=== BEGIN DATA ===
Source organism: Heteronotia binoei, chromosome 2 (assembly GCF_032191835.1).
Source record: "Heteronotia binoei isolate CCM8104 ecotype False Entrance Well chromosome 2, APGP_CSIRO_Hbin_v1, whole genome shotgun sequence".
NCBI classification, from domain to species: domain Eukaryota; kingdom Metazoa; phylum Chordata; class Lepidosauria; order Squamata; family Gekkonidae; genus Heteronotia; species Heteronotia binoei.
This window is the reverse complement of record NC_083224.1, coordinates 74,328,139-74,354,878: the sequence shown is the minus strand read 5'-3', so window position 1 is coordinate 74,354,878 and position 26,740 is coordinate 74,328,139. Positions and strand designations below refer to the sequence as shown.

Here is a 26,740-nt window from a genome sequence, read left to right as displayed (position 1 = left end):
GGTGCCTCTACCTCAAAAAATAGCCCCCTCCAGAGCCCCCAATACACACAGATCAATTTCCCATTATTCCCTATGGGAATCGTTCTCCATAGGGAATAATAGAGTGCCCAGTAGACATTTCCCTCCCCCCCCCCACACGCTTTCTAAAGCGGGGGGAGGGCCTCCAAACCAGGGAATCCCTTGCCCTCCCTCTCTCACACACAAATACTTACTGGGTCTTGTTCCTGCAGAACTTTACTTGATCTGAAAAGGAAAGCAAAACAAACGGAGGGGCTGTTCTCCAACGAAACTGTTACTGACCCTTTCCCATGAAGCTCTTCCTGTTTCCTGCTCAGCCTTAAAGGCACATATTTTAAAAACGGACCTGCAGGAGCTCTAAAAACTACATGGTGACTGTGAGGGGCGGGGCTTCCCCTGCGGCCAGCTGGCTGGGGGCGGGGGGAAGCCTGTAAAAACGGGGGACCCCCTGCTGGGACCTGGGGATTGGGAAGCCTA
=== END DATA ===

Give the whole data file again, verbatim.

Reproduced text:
Source organism: Heteronotia binoei, chromosome 2 (assembly GCF_032191835.1).
Source record: "Heteronotia binoei isolate CCM8104 ecotype False Entrance Well chromosome 2, APGP_CSIRO_Hbin_v1, whole genome shotgun sequence".
NCBI classification, from domain to species: domain Eukaryota; kingdom Metazoa; phylum Chordata; class Lepidosauria; order Squamata; family Gekkonidae; genus Heteronotia; species Heteronotia binoei.
This window is the reverse complement of record NC_083224.1, coordinates 74,328,139-74,354,878: the sequence shown is the minus strand read 5'-3', so window position 1 is coordinate 74,354,878 and position 26,740 is coordinate 74,328,139. Positions and strand designations below refer to the sequence as shown.

Here is a 26,740-nt window from a genome sequence, read left to right as displayed (position 1 = left end):
GGTGCCTCTACCTCAAAAAATAGCCCCCTCCAGAGCCCCCAATACACACAGATCAATTTCCCATTATTCCCTATGGGAATCGTTCTCCATAGGGAATAATAGAGTGCCCAGTAGACATTTCCCTCCCCCCCCCCACACGCTTTCTAAAGCGGGGGGAGGGCCTCCAAACCAGGGAATCCCTTGCCCTCCCTCTCTCACACACAAATACTTACTGGGTCTTGTTCCTGCAGAACTTTACTTGATCTGAAAAGGAAAGCAAAACAAACGGAGGGGCTGTTCTCCAACGAAACTGTTACTGACCCTTTCCCATGAAGCTCTTCCTGTTTCCTGCTCAGCCTTAAAGGCACATATTTTAAAAACGGACCTGCAGGAGCTCTAAAAACTACATGGTGACTGTGAGGGGCGGGGCTTCCCCTGCGGCCAGCTGGCTGGGGGCGGGGGGAAGCCTGTAAAAACGGGGGACCCCCTGCTGGGACCTGGGGATTGGGAAGCCTA